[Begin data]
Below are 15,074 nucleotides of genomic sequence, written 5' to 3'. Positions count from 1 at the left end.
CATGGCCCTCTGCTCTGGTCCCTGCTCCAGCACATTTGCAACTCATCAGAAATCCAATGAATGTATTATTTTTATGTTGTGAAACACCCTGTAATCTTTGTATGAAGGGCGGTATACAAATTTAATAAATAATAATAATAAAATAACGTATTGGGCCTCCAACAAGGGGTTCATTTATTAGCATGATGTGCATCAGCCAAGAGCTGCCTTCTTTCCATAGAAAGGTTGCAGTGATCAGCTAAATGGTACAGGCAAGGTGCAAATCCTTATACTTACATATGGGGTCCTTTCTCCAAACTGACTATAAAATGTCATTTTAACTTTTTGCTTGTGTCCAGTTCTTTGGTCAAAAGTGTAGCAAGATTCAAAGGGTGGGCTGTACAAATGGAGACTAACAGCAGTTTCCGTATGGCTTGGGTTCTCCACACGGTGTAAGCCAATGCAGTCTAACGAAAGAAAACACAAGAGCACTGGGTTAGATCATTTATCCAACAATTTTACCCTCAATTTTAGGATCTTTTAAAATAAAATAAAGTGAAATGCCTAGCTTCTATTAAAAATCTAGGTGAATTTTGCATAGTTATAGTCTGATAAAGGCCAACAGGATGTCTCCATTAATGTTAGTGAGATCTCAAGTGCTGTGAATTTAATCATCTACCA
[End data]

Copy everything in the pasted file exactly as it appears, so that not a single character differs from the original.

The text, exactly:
Below are 15,074 nucleotides of genomic sequence, written 5' to 3'. Positions count from 1 at the left end.
CATGGCCCTCTGCTCTGGTCCCTGCTCCAGCACATTTGCAACTCATCAGAAATCCAATGAATGTATTATTTTTATGTTGTGAAACACCCTGTAATCTTTGTATGAAGGGCGGTATACAAATTTAATAAATAATAATAATAAAATAACGTATTGGGCCTCCAACAAGGGGTTCATTTATTAGCATGATGTGCATCAGCCAAGAGCTGCCTTCTTTCCATAGAAAGGTTGCAGTGATCAGCTAAATGGTACAGGCAAGGTGCAAATCCTTATACTTACATATGGGGTCCTTTCTCCAAACTGACTATAAAATGTCATTTTAACTTTTTGCTTGTGTCCAGTTCTTTGGTCAAAAGTGTAGCAAGATTCAAAGGGTGGGCTGTACAAATGGAGACTAACAGCAGTTTCCGTATGGCTTGGGTTCTCCACACGGTGTAAGCCAATGCAGTCTAACGAAAGAAAACACAAGAGCACTGGGTTAGATCATTTATCCAACAATTTTACCCTCAATTTTAGGATCTTTTAAAATAAAATAAAGTGAAATGCCTAGCTTCTATTAAAAATCTAGGTGAATTTTGCATAGTTATAGTCTGATAAAGGCCAACAGGATGTCTCCATTAATGTTAGTGAGATCTCAAGTGCTGTGAATTTAATCATCTACCA